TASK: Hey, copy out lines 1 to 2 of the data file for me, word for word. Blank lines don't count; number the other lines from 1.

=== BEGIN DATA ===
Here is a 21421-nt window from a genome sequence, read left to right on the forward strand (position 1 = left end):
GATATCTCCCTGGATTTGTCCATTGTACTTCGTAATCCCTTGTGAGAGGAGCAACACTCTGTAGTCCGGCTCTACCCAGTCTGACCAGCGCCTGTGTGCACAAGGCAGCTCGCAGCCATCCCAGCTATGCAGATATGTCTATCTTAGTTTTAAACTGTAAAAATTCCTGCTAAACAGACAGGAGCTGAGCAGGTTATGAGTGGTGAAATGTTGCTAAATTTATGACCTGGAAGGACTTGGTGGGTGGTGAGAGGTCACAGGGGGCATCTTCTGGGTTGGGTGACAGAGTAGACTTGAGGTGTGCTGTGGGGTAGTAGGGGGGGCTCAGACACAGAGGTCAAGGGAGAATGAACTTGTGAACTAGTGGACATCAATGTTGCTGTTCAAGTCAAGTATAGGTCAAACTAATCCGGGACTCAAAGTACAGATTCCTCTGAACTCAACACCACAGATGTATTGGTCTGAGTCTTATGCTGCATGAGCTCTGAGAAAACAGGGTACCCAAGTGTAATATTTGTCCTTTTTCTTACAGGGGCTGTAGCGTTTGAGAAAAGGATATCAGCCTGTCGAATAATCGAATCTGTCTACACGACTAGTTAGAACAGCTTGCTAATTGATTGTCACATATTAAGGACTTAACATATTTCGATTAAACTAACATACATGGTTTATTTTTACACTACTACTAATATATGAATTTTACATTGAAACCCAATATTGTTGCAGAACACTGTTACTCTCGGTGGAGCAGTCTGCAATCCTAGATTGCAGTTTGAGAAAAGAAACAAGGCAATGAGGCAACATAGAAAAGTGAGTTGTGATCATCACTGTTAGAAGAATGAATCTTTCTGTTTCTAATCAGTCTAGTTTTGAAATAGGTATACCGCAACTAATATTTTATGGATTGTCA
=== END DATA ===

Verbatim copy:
Here is a 21421-nt window from a genome sequence, read left to right on the forward strand (position 1 = left end):
GATATCTCCCTGGATTTGTCCATTGTACTTCGTAATCCCTTGTGAGAGGAGCAACACTCTGTAGTCCGGCTCTACCCAGTCTGACCAGCGCCTGTGTGCACAAGGCAGCTCGCAGCCATCCCAGCTATGCAGATATGTCTATCTTAGTTTTAAACTGTAAAAATTCCTGCTAAACAGACAGGAGCTGAGCAGGTTATGAGTGGTGAAATGTTGCTAAATTTATGACCTGGAAGGACTTGGTGGGTGGTGAGAGGTCACAGGGGGCATCTTCTGGGTTGGGTGACAGAGTAGACTTGAGGTGTGCTGTGGGGTAGTAGGGGGGGCTCAGACACAGAGGTCAAGGGAGAATGAACTTGTGAACTAGTGGACATCAATGTTGCTGTTCAAGTCAAGTATAGGTCAAACTAATCCGGGACTCAAAGTACAGATTCCTCTGAACTCAACACCACAGATGTATTGGTCTGAGTCTTATGCTGCATGAGCTCTGAGAAAACAGGGTACCCAAGTGTAATATTTGTCCTTTTTCTTACAGGGGCTGTAGCGTTTGAGAAAAGGATATCAGCCTGTCGAATAATCGAATCTGTCTACACGACTAGTTAGAACAGCTTGCTAATTGATTGTCACATATTAAGGACTTAACATATTTCGATTAAACTAACATACATGGTTTATTTTTACACTACTACTAATATATGAATTTTACATTGAAACCCAATATTGTTGCAGAACACTGTTACTCTCGGTGGAGCAGTCTGCAATCCTAGATTGCAGTTTGAGAAAAGAAACAAGGCAATGAGGCAACATAGAAAAGTGAGTTGTGATCATCACTGTTAGAAGAATGAATCTTTCTGTTTCTAATCAGTCTAGTTTTGAAATAGGTATACCGCAACTAATATTTTATGGATTGTCA